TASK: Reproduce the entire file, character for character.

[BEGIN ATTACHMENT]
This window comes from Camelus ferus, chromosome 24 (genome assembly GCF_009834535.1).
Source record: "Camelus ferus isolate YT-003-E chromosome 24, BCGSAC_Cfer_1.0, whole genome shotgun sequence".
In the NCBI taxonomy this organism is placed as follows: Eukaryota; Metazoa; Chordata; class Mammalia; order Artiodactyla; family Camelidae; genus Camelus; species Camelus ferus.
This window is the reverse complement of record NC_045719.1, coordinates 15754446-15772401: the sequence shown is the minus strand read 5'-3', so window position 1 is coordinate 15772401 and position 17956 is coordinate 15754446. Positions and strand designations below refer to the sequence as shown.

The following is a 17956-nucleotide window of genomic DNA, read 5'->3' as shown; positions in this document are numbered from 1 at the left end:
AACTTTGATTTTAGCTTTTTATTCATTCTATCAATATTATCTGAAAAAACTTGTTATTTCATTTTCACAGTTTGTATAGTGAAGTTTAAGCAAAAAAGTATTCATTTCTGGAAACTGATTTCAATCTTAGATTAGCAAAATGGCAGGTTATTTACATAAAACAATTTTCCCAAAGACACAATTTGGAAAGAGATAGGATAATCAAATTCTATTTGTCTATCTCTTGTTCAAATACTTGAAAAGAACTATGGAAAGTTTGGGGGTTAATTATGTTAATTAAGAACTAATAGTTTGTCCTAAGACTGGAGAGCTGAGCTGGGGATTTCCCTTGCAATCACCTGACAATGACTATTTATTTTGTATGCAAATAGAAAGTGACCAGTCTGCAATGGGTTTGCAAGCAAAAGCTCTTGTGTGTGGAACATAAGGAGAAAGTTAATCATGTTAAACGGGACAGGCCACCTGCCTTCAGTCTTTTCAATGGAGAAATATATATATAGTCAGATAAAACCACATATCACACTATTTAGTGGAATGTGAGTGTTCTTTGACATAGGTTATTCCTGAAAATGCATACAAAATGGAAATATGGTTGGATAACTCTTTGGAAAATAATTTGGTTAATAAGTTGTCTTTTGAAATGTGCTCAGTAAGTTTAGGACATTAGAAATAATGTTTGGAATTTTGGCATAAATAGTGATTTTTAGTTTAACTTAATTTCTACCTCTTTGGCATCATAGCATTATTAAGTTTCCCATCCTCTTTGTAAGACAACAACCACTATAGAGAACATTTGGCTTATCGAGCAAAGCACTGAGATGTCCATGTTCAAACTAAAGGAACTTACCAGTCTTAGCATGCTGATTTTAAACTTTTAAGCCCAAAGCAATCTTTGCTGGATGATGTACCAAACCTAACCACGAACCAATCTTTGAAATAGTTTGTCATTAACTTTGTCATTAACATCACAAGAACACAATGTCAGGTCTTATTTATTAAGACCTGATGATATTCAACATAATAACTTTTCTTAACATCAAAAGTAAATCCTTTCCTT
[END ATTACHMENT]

This window comes from Camelus ferus, chromosome 24 (genome assembly GCF_009834535.1).
Source record: "Camelus ferus isolate YT-003-E chromosome 24, BCGSAC_Cfer_1.0, whole genome shotgun sequence".
In the NCBI taxonomy this organism is placed as follows: Eukaryota; Metazoa; Chordata; class Mammalia; order Artiodactyla; family Camelidae; genus Camelus; species Camelus ferus.
This window is the reverse complement of record NC_045719.1, coordinates 15754446-15772401: the sequence shown is the minus strand read 5'-3', so window position 1 is coordinate 15772401 and position 17956 is coordinate 15754446. Positions and strand designations below refer to the sequence as shown.

The following is a 17956-nucleotide window of genomic DNA, read 5'->3' as shown; positions in this document are numbered from 1 at the left end:
AACTTTGATTTTAGCTTTTTATTCATTCTATCAATATTATCTGAAAAAACTTGTTATTTCATTTTCACAGTTTGTATAGTGAAGTTTAAGCAAAAAAGTATTCATTTCTGGAAACTGATTTCAATCTTAGATTAGCAAAATGGCAGGTTATTTACATAAAACAATTTTCCCAAAGACACAATTTGGAAAGAGATAGGATAATCAAATTCTATTTGTCTATCTCTTGTTCAAATACTTGAAAAGAACTATGGAAAGTTTGGGGGTTAATTATGTTAATTAAGAACTAATAGTTTGTCCTAAGACTGGAGAGCTGAGCTGGGGATTTCCCTTGCAATCACCTGACAATGACTATTTATTTTGTATGCAAATAGAAAGTGACCAGTCTGCAATGGGTTTGCAAGCAAAAGCTCTTGTGTGTGGAACATAAGGAGAAAGTTAATCATGTTAAACGGGACAGGCCACCTGCCTTCAGTCTTTTCAATGGAGAAATATATATATAGTCAGATAAAACCACATATCACACTATTTAGTGGAATGTGAGTGTTCTTTGACATAGGTTATTCCTGAAAATGCATACAAAATGGAAATATGGTTGGATAACTCTTTGGAAAATAATTTGGTTAATAAGTTGTCTTTTGAAATGTGCTCAGTAAGTTTAGGACATTAGAAATAATGTTTGGAATTTTGGCATAAATAGTGATTTTTAGTTTAACTTAATTTCTACCTCTTTGGCATCATAGCATTATTAAGTTTCCCATCCTCTTTGTAAGACAACAACCACTATAGAGAACATTTGGCTTATCGAGCAAAGCACTGAGATGTCCATGTTCAAACTAAAGGAACTTACCAGTCTTAGCATGCTGATTTTAAACTTTTAAGCCCAAAGCAATCTTTGCTGGATGATGTACCAAACCTAACCACGAACCAATCTTTGAAATAGTTTGTCATTAACTTTGTCATTAACATCACAAGAACACAATGTCAGGTCTTATTTATTAAGACCTGATGATATTCAACATAATAACTTTTCTTAACATCAAAAGTAAATCCTTTCCTT